The retreat was organised by the Institute of Democratic Governance (IDEG), with the support of its funding partners — the African Capacity Building Foundation (ACBF), OSIWA, OXFAM IBIS and Mondelez International.
It brought together all the stakeholders in local governance, public service and civil society actors, including the Minister of Regional Reorganisation and Development, Mr Dan Kweku Botwe; a Deputy Minister of Local Government and Rural Development, Mr O.B. Amoah; the Head of the Public Services Commission (PSC), Mrs Bridget Katsriku; the Head of the Civil Service, Nana Kwesi Agyekum Dwamena; the Head of the Local Government Service, Dr Nana Ato Arthur, and many local government and public servants, including representatives from donor partners and civil society actors.
The deliberations were on the theme: “Democratic devolution strenthens developmental governance.”
The election of MMDCEs was a campaign issue in the 2016 election, with the ruling New Patriotic Party (NPP) promising in its 2016 manifesto to elect them.
Currently, the practice is that the President nominates MMDCEs for the 216 assemblies across the country.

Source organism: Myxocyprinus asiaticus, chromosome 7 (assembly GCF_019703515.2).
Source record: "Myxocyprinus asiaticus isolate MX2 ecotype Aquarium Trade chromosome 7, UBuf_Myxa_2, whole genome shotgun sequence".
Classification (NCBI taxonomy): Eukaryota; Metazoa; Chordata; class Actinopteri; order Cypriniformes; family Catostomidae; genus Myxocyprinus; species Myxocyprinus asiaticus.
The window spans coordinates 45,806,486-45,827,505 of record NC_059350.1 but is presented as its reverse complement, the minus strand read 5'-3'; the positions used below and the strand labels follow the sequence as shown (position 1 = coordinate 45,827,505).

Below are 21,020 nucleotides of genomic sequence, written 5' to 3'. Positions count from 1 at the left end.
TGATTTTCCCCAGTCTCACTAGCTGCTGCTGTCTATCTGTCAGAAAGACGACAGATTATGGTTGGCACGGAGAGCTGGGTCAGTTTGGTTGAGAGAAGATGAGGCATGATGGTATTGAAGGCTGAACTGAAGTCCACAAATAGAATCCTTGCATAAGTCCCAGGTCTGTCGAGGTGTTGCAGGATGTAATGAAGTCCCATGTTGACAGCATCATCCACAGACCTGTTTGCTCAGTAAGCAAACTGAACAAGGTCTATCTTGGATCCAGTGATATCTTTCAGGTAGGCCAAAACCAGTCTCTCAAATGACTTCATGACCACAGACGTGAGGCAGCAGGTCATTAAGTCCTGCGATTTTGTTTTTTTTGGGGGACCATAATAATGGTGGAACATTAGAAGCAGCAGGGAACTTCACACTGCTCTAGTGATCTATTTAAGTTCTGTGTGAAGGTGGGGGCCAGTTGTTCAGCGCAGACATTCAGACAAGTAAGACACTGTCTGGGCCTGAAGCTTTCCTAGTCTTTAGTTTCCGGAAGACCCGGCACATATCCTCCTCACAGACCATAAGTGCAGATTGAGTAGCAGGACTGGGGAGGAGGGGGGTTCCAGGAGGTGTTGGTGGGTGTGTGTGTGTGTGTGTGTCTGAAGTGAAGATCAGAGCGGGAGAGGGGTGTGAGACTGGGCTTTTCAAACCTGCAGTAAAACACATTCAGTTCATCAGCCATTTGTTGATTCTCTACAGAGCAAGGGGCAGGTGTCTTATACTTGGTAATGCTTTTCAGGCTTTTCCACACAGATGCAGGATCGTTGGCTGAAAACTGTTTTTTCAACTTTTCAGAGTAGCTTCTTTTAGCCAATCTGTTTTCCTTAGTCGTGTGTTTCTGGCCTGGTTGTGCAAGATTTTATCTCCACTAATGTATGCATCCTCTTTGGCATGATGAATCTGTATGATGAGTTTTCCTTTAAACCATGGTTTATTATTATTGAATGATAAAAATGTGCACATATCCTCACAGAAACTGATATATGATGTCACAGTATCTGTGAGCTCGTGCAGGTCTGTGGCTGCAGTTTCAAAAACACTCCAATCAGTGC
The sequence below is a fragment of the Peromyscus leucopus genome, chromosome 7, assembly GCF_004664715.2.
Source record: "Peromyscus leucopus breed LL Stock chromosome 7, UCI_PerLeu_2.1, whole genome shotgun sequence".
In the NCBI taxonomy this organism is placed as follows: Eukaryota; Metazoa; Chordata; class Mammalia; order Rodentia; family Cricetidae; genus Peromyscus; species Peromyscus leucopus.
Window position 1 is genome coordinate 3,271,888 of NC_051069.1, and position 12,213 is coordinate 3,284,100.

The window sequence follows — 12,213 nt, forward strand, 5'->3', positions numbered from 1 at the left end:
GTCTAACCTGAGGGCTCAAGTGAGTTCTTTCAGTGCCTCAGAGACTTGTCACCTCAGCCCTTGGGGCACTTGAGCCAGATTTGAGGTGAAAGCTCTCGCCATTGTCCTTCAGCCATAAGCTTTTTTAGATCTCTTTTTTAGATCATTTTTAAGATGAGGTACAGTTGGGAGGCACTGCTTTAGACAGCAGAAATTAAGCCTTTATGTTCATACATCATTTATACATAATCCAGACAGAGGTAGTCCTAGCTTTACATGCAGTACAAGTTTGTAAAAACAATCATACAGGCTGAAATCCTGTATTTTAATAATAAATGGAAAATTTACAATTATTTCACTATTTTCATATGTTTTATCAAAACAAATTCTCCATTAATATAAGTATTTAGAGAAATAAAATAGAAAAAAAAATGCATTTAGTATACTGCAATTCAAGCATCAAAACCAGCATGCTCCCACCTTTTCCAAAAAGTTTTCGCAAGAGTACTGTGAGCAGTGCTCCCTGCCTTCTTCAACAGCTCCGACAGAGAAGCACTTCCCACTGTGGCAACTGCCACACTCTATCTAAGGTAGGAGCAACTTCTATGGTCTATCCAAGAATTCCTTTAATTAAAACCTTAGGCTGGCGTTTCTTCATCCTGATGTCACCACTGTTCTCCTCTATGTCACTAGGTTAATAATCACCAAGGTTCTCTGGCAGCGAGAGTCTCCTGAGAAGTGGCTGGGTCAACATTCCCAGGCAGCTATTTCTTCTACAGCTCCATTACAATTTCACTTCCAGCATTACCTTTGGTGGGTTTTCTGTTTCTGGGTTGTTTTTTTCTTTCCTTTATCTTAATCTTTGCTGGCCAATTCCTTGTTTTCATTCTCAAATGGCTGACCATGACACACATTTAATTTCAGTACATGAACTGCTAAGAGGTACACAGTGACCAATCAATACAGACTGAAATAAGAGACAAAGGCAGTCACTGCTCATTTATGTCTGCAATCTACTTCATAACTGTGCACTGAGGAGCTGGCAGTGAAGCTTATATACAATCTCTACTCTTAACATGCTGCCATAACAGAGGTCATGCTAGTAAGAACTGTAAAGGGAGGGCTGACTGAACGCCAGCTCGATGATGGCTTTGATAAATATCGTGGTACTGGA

At an orientation workshop for nominated MMDCEs on July 5, 2017, President Nana Addo-Dankwa Akufo-Addo said that would be the last time MMDCEs were nominated and added that the election of the MMDCEs would also be on multi-party basis.
Hajia Mahama expressed the hope that Ghanaians would support the idea to elect chief executives.
Given the time frame to get the process running once the Cabinet’s approval had been obtained, she urged the partners to meet again to fine-tune a timetable.
Welcoming the participants, the Executive Director of IDEG, Dr Emmanuel Akwetey, said the retreat was to afford opportunities for deep reflection on the issues to be discussed, disengagement from normal routines to focus on discussions and for participants to fully engage one another for consensus building around reforming local governance.
He said fundamentally, Ghana’s multi-party democracy was flawed because it was exclusionary, in spite of provisions in Chapter Six of the 1992 Constitution on the Directive Principles of State Policy that enjoined the State to promote that all were integrated.
He said after 25 years of local governance, the time was up for long-lasting solutions to challenges in local governance that would give the transformational change in economic growth sought for.
Writer's email: firstname.lastname@example.org